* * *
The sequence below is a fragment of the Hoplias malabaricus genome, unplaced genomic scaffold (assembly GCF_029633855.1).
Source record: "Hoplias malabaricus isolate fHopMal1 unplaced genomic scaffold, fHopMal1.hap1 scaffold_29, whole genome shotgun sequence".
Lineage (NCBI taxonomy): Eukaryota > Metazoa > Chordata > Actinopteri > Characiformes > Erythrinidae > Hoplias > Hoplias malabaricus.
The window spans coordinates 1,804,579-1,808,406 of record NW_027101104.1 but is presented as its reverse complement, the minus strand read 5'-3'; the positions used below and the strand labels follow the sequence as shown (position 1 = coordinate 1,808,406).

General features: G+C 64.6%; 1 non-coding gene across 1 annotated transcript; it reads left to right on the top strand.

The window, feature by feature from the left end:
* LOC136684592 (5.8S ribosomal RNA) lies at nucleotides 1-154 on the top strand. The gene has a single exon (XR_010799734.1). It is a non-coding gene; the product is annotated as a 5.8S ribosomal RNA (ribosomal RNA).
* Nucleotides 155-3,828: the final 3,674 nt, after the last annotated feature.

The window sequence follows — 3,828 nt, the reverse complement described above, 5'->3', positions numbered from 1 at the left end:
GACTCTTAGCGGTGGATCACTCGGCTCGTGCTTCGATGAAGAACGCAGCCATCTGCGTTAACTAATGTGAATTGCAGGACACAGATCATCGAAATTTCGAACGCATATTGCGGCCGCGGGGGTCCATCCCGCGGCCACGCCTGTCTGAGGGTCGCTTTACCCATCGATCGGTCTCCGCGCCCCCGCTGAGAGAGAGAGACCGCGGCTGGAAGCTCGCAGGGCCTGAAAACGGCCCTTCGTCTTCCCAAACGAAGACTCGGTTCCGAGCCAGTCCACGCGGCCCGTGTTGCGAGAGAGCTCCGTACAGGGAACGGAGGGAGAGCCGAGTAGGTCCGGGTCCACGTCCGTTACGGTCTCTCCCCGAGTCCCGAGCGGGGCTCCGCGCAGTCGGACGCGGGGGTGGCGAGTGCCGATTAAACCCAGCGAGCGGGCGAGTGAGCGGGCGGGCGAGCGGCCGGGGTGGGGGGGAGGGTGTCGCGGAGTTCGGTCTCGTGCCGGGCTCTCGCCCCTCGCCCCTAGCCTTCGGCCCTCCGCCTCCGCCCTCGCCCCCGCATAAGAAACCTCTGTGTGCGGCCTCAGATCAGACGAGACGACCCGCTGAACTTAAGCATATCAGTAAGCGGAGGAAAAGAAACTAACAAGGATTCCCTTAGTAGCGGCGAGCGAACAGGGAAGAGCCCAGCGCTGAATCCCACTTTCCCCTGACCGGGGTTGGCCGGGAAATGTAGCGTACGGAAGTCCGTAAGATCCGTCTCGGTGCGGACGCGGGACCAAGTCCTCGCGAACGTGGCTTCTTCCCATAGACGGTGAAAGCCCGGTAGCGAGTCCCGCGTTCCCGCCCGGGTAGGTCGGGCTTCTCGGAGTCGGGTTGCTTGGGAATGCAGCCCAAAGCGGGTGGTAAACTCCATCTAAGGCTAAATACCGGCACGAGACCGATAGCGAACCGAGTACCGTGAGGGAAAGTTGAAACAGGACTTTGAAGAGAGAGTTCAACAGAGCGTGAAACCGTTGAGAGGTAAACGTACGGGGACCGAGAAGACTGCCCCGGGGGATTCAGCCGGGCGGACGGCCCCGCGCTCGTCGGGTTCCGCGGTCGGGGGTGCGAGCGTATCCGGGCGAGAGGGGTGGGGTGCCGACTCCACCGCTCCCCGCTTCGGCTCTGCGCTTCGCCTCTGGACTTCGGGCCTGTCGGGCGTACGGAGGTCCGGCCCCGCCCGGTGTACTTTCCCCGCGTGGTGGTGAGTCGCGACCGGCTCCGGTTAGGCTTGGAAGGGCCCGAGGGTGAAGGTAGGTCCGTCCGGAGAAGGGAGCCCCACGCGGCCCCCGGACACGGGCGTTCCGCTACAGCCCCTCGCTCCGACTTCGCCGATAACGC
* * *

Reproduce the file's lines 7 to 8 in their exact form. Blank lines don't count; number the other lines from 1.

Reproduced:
* LOC136684592 (5.8S ribosomal RNA) lies at nucleotides 1-154 on the top strand. The gene has a single exon (XR_010799734.1). It is a non-coding gene; the product is annotated as a 5.8S ribosomal RNA (ribosomal RNA).
* Nucleotides 155-3,828: the final 3,674 nt, after the last annotated feature.